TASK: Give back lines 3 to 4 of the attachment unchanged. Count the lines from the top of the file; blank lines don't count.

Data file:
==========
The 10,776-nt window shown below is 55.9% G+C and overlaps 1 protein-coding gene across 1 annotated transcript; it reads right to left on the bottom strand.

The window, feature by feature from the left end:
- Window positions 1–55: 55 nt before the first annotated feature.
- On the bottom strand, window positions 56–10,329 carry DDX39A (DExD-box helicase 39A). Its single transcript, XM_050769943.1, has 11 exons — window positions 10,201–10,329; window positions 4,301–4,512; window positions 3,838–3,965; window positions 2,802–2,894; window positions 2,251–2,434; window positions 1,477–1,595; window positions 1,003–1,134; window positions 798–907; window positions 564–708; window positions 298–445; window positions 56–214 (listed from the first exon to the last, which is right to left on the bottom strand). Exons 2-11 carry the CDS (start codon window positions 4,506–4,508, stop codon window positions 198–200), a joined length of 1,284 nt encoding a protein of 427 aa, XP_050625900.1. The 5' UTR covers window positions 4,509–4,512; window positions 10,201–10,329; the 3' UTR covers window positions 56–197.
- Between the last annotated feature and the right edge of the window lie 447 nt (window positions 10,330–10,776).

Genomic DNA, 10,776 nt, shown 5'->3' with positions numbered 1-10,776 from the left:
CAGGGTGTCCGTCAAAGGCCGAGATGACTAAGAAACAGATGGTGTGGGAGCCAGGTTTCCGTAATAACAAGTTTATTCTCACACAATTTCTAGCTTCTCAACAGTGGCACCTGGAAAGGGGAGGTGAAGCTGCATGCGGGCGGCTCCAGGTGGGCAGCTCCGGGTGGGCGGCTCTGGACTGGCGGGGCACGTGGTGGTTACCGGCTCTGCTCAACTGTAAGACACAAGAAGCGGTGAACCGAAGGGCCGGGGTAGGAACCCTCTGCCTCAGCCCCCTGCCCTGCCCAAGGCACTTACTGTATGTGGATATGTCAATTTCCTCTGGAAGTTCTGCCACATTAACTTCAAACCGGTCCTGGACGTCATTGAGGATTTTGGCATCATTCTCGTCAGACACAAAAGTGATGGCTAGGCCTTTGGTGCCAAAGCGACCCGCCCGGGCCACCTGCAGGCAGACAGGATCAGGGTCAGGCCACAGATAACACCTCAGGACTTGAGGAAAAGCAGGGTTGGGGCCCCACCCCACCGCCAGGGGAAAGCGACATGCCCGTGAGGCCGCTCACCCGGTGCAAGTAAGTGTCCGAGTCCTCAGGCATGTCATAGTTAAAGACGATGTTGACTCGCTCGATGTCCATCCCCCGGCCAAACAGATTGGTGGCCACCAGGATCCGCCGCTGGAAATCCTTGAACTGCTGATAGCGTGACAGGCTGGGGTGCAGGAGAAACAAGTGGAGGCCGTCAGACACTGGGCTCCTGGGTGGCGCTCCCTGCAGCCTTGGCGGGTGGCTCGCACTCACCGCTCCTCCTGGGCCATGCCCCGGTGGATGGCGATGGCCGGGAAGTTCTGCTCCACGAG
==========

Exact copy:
- Window positions 1–55: 55 nt before the first annotated feature.
- On the bottom strand, window positions 56–10,329 carry DDX39A (DExD-box helicase 39A). Its single transcript, XM_050769943.1, has 11 exons — window positions 10,201–10,329; window positions 4,301–4,512; window positions 3,838–3,965; window positions 2,802–2,894; window positions 2,251–2,434; window positions 1,477–1,595; window positions 1,003–1,134; window positions 798–907; window positions 564–708; window positions 298–445; window positions 56–214 (listed from the first exon to the last, which is right to left on the bottom strand). Exons 2-11 carry the CDS (start codon window positions 4,506–4,508, stop codon window positions 198–200), a joined length of 1,284 nt encoding a protein of 427 aa, XP_050625900.1. The 5' UTR covers window positions 4,509–4,512; window positions 10,201–10,329; the 3' UTR covers window positions 56–197.